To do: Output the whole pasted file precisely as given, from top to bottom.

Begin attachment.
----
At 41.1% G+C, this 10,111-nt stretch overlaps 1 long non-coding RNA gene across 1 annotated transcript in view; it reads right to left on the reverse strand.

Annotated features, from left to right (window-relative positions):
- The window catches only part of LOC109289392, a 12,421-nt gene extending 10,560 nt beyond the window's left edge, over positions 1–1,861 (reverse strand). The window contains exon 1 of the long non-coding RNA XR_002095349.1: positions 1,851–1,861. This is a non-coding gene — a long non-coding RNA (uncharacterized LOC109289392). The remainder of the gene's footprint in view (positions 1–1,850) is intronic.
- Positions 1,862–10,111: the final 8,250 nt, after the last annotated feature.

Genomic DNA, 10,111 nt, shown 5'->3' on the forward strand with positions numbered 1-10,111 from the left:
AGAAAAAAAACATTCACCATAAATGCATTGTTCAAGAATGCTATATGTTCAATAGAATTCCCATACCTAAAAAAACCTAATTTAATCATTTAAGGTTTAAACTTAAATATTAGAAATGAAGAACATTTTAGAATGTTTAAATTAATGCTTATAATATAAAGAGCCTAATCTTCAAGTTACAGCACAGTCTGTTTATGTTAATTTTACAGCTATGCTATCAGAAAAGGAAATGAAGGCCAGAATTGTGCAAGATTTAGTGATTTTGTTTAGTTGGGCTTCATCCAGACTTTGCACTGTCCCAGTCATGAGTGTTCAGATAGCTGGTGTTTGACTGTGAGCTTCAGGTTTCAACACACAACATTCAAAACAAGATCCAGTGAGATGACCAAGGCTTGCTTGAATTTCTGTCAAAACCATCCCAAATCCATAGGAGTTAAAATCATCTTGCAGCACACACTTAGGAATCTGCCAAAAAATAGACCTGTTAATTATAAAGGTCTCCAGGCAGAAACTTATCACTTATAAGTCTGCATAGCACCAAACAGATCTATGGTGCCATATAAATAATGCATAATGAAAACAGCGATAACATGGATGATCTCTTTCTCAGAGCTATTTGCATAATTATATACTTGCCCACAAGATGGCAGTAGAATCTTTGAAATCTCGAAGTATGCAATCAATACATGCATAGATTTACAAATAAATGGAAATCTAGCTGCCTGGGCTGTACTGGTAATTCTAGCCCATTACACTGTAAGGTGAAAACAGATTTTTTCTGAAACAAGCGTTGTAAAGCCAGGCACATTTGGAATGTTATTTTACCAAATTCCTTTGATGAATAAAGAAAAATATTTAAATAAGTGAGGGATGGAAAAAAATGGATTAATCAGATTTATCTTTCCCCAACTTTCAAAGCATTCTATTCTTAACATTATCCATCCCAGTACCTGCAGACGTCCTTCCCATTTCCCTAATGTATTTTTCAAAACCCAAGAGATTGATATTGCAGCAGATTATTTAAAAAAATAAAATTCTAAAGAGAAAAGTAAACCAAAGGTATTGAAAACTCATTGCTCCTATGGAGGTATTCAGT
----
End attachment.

At 41.1% G+C, this 10,111-nt stretch overlaps 1 long non-coding RNA gene across 1 annotated transcript in view; it reads right to left on the reverse strand.

Annotated features, from left to right (window-relative positions):
- The window catches only part of LOC109289392, a 12,421-nt gene extending 10,560 nt beyond the window's left edge, over positions 1–1,861 (reverse strand). The window contains exon 1 of the long non-coding RNA XR_002095349.1: positions 1,851–1,861. This is a non-coding gene — a long non-coding RNA (uncharacterized LOC109289392). The remainder of the gene's footprint in view (positions 1–1,850) is intronic.
- Positions 1,862–10,111: the final 8,250 nt, after the last annotated feature.

Genomic DNA, 10,111 nt, shown 5'->3' on the forward strand with positions numbered 1-10,111 from the left:
AGAAAAAAAACATTCACCATAAATGCATTGTTCAAGAATGCTATATGTTCAATAGAATTCCCATACCTAAAAAAACCTAATTTAATCATTTAAGGTTTAAACTTAAATATTAGAAATGAAGAACATTTTAGAATGTTTAAATTAATGCTTATAATATAAAGAGCCTAATCTTCAAGTTACAGCACAGTCTGTTTATGTTAATTTTACAGCTATGCTATCAGAAAAGGAAATGAAGGCCAGAATTGTGCAAGATTTAGTGATTTTGTTTAGTTGGGCTTCATCCAGACTTTGCACTGTCCCAGTCATGAGTGTTCAGATAGCTGGTGTTTGACTGTGAGCTTCAGGTTTCAACACACAACATTCAAAACAAGATCCAGTGAGATGACCAAGGCTTGCTTGAATTTCTGTCAAAACCATCCCAAATCCATAGGAGTTAAAATCATCTTGCAGCACACACTTAGGAATCTGCCAAAAAATAGACCTGTTAATTATAAAGGTCTCCAGGCAGAAACTTATCACTTATAAGTCTGCATAGCACCAAACAGATCTATGGTGCCATATAAATAATGCATAATGAAAACAGCGATAACATGGATGATCTCTTTCTCAGAGCTATTTGCATAATTATATACTTGCCCACAAGATGGCAGTAGAATCTTTGAAATCTCGAAGTATGCAATCAATACATGCATAGATTTACAAATAAATGGAAATCTAGCTGCCTGGGCTGTACTGGTAATTCTAGCCCATTACACTGTAAGGTGAAAACAGATTTTTTCTGAAACAAGCGTTGTAAAGCCAGGCACATTTGGAATGTTATTTTACCAAATTCCTTTGATGAATAAAGAAAAATATTTAAATAAGTGAGGGATGGAAAAAAATGGATTAATCAGATTTATCTTTCCCCAACTTTCAAAGCATTCTATTCTTAACATTATCCATCCCAGTACCTGCAGACGTCCTTCCCATTTCCCTAATGTATTTTTCAAAACCCAAGAGATTGATATTGCAGCAGATTATTTAAAAAAATAAAATTCTAAAGAGAAAAGTAAACCAAAGGTATTGAAAACTCATTGCTCCTATGGAGGTATTCAGT